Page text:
‘Bookshop Exchanges’ in Neighbourhood

Illustration: Oslo Davis

 

My poem ‘Bookshop Exchanges‘ appears in Issue #4 of Neighbourhood.

The bookshop it mentions is Sappho Books, Glebe.

 

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Tramsheds

Tramsheds, 2011. Photo by Tim Brooks.

Those old trams were like wrecked ships in the swirling murk
of an underwater crypt. We passed through in shoals –
some with cameras, some with rope. To enter,
we’d break in through a hole in the fence, ignoring the sign,
rusted and bent: TRESPASSING IS PROHIBITED
and pass from sparkling order into shadowy neglect.

Back then, in Glebe, us weirdos could afford the rent.
But much can change in a decade. The only trams now in this locale
are functional, modern, swift – transporting the Great Washed
to respectable jobs – the carriages defaced not with spray paint
but ads. The sheds are unrecognisable –
gentrified and desecrated – entry is via escalator.

It’s Sydney’s Most Dynamic Food Destination, but you can’t get
a sandwich – the closest thing is a croque monsieur, topped
with a duck egg. The exposed kitchen reveals the chefs –
tattoo embellished, ironically bopping to Elton John,
proud of their ethical lifestyle choices.
Sixteen bucks – the sandwich is oily, hard to eat, and heavy.

Above the fluorescent overheads you can see the original rafters.
Up there, time is still suspended – particles of light in stasis.
Ten years ago, I was a witness – I saw past civilisation’s façade
to entropy. It was humbling and strangely comforting.
We fear what these spaces represent
so we make them functional again. The weirdos will go elsewhere.

 

The Perils of Yes

The perils of yes

He has a thing for women who say ‘yes’.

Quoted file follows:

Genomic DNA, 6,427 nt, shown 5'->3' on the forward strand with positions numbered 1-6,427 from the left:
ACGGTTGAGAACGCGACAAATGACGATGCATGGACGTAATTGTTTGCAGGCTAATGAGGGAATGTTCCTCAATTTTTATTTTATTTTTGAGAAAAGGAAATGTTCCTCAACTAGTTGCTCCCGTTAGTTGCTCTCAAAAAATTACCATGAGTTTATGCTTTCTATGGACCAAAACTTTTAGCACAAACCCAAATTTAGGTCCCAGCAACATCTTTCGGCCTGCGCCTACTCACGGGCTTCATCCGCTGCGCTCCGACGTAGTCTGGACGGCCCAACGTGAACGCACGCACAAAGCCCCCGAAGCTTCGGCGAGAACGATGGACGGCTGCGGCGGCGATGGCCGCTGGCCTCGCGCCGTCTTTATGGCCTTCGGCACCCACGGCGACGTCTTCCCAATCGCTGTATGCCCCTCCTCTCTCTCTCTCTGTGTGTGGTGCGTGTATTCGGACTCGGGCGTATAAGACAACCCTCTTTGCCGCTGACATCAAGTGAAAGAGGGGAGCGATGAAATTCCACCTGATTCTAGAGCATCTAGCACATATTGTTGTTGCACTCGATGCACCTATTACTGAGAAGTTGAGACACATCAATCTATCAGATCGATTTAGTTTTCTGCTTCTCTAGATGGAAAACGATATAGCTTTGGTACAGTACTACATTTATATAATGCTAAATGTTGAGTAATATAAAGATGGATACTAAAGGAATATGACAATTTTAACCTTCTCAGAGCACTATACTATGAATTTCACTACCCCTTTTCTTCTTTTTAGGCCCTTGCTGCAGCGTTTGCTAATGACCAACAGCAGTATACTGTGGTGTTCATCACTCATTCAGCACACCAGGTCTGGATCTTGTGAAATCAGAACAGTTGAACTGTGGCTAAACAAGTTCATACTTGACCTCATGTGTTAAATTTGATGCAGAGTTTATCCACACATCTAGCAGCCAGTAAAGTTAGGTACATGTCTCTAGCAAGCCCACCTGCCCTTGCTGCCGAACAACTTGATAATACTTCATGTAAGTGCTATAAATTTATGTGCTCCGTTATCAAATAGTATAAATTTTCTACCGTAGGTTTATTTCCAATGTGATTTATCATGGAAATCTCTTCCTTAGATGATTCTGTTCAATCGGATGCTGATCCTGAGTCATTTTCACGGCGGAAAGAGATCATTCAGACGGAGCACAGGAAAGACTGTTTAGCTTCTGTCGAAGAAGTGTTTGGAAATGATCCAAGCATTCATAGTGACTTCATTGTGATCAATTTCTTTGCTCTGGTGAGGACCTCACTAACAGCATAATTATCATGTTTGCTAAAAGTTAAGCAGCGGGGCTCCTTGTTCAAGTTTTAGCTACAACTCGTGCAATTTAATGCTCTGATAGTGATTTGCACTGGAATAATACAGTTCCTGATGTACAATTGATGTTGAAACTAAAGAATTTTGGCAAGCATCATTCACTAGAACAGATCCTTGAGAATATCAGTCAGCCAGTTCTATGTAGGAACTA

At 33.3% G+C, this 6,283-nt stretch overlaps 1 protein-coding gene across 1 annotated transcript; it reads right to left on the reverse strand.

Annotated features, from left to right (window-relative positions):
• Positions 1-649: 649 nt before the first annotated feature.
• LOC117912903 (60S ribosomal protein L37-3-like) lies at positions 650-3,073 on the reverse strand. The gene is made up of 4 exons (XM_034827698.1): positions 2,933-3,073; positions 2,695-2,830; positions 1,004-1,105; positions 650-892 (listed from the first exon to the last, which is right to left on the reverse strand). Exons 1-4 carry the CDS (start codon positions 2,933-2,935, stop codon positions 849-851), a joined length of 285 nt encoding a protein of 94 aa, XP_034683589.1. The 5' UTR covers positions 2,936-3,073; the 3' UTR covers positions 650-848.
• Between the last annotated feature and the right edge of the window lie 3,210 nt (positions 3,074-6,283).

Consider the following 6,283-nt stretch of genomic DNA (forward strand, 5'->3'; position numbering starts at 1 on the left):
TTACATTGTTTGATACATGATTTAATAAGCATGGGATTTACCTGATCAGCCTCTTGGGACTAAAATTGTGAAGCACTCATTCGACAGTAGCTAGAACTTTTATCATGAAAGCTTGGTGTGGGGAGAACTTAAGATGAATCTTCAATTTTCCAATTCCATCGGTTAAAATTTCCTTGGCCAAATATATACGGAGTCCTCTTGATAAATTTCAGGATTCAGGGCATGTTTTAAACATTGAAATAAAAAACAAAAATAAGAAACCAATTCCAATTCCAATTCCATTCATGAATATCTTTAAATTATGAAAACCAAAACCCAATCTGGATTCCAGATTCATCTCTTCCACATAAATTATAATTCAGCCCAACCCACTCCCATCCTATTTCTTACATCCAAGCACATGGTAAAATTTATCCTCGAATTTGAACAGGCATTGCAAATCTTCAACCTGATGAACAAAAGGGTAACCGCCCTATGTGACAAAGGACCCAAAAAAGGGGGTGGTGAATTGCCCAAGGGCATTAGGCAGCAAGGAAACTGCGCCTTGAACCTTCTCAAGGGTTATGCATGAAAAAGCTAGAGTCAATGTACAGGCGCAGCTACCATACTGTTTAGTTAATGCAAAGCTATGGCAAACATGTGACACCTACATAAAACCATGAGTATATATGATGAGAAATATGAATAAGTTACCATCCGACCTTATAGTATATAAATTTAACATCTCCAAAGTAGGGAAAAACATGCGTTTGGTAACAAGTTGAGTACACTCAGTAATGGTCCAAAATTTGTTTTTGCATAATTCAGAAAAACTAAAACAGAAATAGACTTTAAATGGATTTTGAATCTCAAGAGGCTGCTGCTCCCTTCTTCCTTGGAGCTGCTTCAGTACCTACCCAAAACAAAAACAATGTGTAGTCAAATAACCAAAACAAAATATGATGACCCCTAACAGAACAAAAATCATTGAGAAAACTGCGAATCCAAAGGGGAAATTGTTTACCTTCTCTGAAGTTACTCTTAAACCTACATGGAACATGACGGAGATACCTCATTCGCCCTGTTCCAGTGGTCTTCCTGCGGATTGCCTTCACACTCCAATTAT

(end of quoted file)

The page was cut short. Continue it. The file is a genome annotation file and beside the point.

A rarity in this, the age of suspicion. ‘Come with me,’
he said the night we met in the pub – a test.
‘But he’ll rape you,’ said my sister.
xxxxxxxxxxxxxxxxxxxxxxxxxxxxxx‘She’s fine,’
said his friends, ‘his house is just really messy.’
Out we went. Beneath stars – fumbling
with hems and hosiery and underpants and denim.
Delinquents whose skins hung limply over the barstools
where they’d been shed.
xxxxxxxxxxxxxxxxxxxxxxThere in the dewy grace
of middle night we were mud crabs at last, hiding
in the imprints left by bare feet in grass; crouched
beneath intrusion. Our cubby hole in a black hole,
splayed into the descent like Japanese game show
contestants destined for a vat of slime.
It’s a funnel, a space where time seems to atrophy
when really it speeds up
xxxxxxxxxxxxxxxxxxxxxxuntil inevitably,
as if to the sound of clicked fingers, I’ll proceed to wake up
in a hundred versions of morning, each progressively
more dishevelled. The price you pay for enlightenment –
your kite’s in the gutter, your car’s in the tree.
xxxxxxxxxxxxxxxxxxxxxxxxxxxxxxxxxxxxxxxxInsanity.
But there was an ozone smell that lingered in the lilac
mist, an electric charge that sent static
explosions between our fingertips.
xxxxxxxxxxxxxxxxxxxxxxxxxxxxxxxOur alien
craft, a barf-stained mattress in Sydney’s Glebe,
billowing smoke in a dusty roadside ditch,
shaded by swaying blades of rippling wheat.
Children on the edge of a ruined world,
xxxxxxxxxxxxxxxxxxxxxxxxxxxxxxxxxxxcharged
with rebuilding the aftermath with sandcastles
made from cigarette ash and pizza crumbs
and the crushed-up remains of last night’s wine glasses.
‘You want breakfast?’ he asked. I said ‘yes’.